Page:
This Anti-Corruption Helpdesk brief was produced in response to a query from one of Transparency International’s national chapters. The Anti-Corruption Helpdesk is operated by Transparency International and funded by the European Union.
Please provide an overview of approaches to and good practices for regulating nepotism.
Transparency International Venezuela plans to present proposals for an anti-nepotism regulation to candidates in the upcoming elections. This answer will serve as input to those proposals.
- Nepotism: definition, extent and nature of the problem
- Regulating nepotism: selected examples
- Dealing with political dynasties
- General considerations and challenges when regulating nepotism
Nepotism is defined as a form of favouritism based on acquaintances and familiar relationships whereby someone in an official position exploits his or her power and authority to provide a job or favour to a family member or friend, even though he or she may not be qualified or deserving. The negative consequences of nepotism have been well-documented and include decreasing efficiency, generating conflict among colleagues and lowering the ethical standards in the public sector.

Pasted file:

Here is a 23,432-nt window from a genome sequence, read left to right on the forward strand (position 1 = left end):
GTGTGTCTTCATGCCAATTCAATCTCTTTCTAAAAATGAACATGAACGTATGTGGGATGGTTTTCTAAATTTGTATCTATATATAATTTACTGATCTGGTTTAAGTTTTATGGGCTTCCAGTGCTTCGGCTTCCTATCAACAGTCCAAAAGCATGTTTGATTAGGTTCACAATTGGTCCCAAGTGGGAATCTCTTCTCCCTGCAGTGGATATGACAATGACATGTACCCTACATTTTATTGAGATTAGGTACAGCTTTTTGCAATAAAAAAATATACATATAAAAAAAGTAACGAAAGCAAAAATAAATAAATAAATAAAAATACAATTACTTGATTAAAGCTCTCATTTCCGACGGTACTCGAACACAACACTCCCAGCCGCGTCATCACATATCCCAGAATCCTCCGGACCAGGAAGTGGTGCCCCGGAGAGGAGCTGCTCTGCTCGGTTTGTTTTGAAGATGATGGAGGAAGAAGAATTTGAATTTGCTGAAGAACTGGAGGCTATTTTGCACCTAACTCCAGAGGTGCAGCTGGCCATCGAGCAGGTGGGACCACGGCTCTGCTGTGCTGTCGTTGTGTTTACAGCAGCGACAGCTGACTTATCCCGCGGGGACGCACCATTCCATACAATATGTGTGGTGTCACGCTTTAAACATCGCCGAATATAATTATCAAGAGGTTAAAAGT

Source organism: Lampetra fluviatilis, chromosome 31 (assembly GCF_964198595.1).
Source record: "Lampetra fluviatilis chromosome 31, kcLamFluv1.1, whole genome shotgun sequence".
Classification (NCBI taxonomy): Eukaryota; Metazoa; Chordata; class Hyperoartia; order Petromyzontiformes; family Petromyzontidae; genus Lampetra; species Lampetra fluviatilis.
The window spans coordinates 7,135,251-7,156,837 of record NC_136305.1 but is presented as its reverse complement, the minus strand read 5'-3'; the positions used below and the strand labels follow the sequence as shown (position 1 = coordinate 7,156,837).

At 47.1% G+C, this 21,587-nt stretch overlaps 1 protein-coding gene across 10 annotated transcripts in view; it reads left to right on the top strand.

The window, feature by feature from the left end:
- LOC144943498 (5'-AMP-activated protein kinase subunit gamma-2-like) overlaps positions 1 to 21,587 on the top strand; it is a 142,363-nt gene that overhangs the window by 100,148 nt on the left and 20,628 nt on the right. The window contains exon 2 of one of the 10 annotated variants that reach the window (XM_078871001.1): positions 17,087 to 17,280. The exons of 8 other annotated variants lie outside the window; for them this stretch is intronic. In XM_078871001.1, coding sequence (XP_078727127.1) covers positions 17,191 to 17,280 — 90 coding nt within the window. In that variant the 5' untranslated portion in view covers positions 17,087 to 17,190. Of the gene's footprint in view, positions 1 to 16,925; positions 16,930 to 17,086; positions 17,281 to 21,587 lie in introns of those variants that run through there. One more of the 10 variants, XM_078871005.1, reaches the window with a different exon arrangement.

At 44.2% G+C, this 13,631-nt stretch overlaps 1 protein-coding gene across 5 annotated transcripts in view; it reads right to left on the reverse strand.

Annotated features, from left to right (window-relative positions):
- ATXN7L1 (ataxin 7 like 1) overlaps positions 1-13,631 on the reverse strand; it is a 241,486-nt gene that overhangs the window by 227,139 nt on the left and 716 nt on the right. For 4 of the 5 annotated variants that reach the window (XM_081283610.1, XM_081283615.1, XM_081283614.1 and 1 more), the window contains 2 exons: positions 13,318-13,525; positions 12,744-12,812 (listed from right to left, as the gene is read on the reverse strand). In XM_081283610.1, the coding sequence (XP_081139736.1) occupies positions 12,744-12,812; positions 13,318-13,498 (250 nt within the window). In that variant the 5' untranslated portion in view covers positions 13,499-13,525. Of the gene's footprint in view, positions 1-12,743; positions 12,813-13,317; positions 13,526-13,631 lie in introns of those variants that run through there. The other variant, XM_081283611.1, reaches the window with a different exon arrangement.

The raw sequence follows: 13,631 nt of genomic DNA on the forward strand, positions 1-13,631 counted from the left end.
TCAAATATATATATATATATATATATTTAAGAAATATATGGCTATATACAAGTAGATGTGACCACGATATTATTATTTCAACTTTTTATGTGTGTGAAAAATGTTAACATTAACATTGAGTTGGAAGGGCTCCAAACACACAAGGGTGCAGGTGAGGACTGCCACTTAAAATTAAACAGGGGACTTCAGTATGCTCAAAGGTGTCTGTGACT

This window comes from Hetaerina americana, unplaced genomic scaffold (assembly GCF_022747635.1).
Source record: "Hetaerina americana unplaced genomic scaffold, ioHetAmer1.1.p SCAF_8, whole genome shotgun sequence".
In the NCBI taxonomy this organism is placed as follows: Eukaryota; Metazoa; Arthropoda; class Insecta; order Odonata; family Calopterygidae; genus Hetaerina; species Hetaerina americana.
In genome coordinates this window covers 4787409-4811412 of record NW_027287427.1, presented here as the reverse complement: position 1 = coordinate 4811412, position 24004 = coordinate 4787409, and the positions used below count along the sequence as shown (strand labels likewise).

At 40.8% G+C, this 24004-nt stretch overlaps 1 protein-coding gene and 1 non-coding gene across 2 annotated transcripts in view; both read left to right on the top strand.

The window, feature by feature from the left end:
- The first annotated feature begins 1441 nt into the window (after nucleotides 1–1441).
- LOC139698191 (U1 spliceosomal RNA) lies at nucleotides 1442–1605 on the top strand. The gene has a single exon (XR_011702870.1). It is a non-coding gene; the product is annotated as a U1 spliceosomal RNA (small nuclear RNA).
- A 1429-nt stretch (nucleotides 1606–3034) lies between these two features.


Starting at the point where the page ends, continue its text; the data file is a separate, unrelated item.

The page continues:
There are several examples of anti-nepotism regulations worldwide. These range from broad constitutional articles (Nicaragua) to specific anti-nepotism legislation (Brazil) to organisation codes within public bodies.
While it is assumed that anti-nepotism regulations act as a corruption deterrent, thus promoting merit-based recruitment, we found little empirical evidence to corroborate that assumption. Enforcement is critical, and it is clear from the case law that some jurisdictions have been more vigilant than others at enforcing existing anti-nepotism rules and at investigating breaches.
When regulating nepotism, a number of general considerations must be taken into account. These include whether to opt for an outright ban on nepotism or to focus on ensuring the use of merit-based appointment systems for all applicants regardless of their connections.
AuthorsSuzanne Mulcahy, Ph.D., Transparency International, [email protected]